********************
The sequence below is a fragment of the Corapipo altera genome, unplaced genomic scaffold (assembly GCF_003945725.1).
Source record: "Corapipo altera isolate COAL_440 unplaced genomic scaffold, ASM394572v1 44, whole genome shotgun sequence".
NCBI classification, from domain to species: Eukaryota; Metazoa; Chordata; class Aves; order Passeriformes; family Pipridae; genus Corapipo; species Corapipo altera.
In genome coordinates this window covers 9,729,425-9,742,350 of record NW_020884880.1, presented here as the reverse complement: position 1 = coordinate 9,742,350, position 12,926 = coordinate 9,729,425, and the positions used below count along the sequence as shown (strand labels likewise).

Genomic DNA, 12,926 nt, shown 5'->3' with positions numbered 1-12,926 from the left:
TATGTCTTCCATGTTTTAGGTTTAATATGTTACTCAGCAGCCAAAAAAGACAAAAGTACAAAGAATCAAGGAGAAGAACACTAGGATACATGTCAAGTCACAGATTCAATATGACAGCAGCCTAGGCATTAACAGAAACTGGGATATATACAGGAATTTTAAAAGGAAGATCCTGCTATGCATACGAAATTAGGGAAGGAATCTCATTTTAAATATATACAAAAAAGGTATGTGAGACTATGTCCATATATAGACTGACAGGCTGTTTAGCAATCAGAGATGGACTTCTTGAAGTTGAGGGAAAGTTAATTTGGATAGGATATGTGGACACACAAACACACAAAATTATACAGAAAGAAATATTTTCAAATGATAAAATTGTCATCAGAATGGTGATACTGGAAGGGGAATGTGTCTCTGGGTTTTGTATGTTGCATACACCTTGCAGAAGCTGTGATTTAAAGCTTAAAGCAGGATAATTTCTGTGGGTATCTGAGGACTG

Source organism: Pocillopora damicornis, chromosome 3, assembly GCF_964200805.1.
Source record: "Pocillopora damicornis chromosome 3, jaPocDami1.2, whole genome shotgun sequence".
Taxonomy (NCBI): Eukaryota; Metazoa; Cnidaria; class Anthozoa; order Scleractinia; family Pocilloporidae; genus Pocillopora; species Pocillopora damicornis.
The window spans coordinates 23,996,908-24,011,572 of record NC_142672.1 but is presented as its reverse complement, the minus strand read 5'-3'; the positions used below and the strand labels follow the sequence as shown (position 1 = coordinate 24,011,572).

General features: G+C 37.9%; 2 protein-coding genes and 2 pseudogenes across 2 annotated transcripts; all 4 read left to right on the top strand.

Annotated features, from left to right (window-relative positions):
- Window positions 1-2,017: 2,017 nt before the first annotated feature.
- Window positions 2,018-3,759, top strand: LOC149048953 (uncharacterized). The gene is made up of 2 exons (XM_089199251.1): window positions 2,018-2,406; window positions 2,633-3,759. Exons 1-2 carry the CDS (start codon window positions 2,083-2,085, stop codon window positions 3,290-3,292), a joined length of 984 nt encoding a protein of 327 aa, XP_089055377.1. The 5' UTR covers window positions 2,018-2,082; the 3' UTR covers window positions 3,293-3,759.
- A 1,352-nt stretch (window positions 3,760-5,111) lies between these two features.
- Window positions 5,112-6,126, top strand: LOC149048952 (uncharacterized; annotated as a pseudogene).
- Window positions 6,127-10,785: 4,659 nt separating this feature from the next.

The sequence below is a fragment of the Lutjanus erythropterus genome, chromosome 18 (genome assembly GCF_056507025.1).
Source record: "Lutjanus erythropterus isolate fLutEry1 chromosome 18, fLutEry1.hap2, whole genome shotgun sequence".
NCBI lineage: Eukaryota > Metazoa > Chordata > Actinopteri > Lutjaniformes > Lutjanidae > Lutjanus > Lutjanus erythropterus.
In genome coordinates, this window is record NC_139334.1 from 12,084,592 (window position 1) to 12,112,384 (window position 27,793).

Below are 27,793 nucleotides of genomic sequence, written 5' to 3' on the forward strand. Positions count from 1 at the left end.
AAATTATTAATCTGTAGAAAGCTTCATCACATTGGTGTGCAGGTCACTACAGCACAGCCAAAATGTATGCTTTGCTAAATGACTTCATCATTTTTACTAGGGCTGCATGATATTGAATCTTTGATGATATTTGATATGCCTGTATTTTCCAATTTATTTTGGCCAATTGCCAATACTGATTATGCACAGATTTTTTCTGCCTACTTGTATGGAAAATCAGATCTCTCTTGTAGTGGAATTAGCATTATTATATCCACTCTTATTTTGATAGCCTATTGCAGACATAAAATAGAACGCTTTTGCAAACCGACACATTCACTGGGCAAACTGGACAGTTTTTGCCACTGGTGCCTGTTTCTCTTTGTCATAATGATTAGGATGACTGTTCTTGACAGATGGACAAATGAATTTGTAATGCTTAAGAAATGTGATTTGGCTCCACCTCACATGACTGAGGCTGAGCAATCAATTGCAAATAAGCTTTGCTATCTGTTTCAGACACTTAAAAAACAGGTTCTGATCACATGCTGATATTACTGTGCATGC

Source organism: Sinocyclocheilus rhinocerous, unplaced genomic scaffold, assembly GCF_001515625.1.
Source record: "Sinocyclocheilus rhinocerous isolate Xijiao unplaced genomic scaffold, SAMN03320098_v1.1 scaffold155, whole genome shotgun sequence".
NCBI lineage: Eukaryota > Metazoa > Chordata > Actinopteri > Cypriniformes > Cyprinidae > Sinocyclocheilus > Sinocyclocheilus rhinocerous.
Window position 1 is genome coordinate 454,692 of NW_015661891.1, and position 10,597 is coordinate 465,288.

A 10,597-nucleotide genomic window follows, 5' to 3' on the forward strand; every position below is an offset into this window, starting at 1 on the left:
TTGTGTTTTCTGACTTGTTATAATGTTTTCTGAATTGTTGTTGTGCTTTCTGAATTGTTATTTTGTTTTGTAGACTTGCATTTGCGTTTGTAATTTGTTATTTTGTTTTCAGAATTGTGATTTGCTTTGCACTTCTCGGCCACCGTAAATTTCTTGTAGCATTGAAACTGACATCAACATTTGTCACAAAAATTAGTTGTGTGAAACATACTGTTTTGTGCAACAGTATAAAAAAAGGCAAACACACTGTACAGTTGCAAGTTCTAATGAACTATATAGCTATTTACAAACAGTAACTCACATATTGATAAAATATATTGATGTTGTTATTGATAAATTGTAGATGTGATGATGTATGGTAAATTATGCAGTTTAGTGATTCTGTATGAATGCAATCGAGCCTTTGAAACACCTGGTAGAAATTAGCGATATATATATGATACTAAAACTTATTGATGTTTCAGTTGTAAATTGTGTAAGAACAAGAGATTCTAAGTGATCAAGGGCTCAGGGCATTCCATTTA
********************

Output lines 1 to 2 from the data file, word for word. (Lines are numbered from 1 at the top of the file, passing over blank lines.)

The sequence below is a fragment of the Corapipo altera genome, unplaced genomic scaffold (assembly GCF_003945725.1).
Source record: "Corapipo altera isolate COAL_440 unplaced genomic scaffold, ASM394572v1 44, whole genome shotgun sequence".